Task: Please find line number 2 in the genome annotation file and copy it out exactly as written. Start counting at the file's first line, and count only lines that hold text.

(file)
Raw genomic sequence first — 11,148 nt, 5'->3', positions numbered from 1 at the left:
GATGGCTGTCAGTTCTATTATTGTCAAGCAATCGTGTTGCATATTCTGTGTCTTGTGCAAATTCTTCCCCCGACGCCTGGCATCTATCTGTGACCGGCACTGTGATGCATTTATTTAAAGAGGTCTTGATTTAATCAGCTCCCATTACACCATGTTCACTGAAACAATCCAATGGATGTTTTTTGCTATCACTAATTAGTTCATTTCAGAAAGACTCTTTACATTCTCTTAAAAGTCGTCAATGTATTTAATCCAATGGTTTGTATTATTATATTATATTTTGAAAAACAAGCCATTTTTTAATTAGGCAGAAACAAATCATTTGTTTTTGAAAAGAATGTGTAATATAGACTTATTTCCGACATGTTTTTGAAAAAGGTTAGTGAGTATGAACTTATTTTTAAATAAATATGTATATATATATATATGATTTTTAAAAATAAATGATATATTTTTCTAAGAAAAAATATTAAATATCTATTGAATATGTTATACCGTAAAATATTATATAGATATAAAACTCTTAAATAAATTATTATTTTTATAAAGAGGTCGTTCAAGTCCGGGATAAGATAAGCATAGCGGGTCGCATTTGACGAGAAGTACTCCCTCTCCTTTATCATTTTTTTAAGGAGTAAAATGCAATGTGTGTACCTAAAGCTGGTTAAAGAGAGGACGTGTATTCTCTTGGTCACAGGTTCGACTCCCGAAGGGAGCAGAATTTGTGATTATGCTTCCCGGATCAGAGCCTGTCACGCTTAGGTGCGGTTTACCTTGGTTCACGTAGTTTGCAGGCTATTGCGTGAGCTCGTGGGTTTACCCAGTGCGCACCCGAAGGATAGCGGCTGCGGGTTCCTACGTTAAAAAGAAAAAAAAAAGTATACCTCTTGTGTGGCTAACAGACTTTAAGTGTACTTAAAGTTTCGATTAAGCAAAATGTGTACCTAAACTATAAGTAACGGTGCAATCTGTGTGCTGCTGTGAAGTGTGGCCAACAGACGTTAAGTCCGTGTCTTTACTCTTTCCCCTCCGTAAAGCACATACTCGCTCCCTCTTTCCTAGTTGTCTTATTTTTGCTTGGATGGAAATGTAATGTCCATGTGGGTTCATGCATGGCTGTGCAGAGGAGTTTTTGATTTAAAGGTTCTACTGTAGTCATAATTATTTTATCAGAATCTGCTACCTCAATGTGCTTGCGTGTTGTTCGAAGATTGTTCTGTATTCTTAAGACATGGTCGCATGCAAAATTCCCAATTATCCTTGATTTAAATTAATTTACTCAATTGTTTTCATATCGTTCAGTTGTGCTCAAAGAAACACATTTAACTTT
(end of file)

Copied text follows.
GATGGCTGTCAGTTCTATTATTGTCAAGCAATCGTGTTGCATATTCTGTGTCTTGTGCAAATTCTTCCCCCGACGCCTGGCATCTATCTGTGACCGGCACTGTGATGCATTTATTTAAAGAGGTCTTGATTTAATCAGCTCCCATTACACCATGTTCACTGAAACAATCCAATGGATGTTTTTTGCTATCACTAATTAGTTCATTTCAGAAAGACTCTTTACATTCTCTTAAAAGTCGTCAATGTATTTAATCCAATGGTTTGTATTATTATATTATATTTTGAAAAACAAGCCATTTTTTAATTAGGCAGAAACAAATCATTTGTTTTTGAAAAGAATGTGTAATATAGACTTATTTCCGACATGTTTTTGAAAAAGGTTAGTGAGTATGAACTTATTTTTAAATAAATATGTATATATATATATATGATTTTTAAAAATAAATGATATATTTTTCTAAGAAAAAATATTAAATATCTATTGAATATGTTATACCGTAAAATATTATATAGATATAAAACTCTTAAATAAATTATTATTTTTATAAAGAGGTCGTTCAAGTCCGGGATAAGATAAGCATAGCGGGTCGCATTTGACGAGAAGTACTCCCTCTCCTTTATCATTTTTTTAAGGAGTAAAATGCAATGTGTGTACCTAAAGCTGGTTAAAGAGAGGACGTGTATTCTCTTGGTCACAGGTTCGACTCCCGAAGGGAGCAGAATTTGTGATTATGCTTCCCGGATCAGAGCCTGTCACGCTTAGGTGCGGTTTACCTTGGTTCACGTAGTTTGCAGGCTATTGCGTGAGCTCGTGGGTTTACCCAGTGCGCACCCGAAGGATAGCGGCTGCGGGTTCCTACGTTAAAAAGAAAAAAAAAAGTATACCTCTTGTGTGGCTAACAGACTTTAAGTGTACTTAAAGTTTCGATTAAGCAAAATGTGTACCTAAACTATAAGTAACGGTGCAATCTGTGTGCTGCTGTGAAGTGTGGCCAACAGACGTTAAGTCCGTGTCTTTACTCTTTCCCCTCCGTAAAGCACATACTCGCTCCCTCTTTCCTAGTTGTCTTATTTTTGCTTGGATGGAAATGTAATGTCCATGTGGGTTCATGCATGGCTGTGCAGAGGAGTTTTTGATTTAAAGGTTCTACTGTAGTCATAATTATTTTATCAGAATCTGCTACCTCAATGTGCTTGCGTGTTGTTCGAAGATTGTTCTGTATTCTTAAGACATGGTCGCATGCAAAATTCCCAATTATCCTTGATTTAAATTAATTTACTCAATTGTTTTCATATCGTTCAGTTGTGCTCAAAGAAACACATTTAACTTT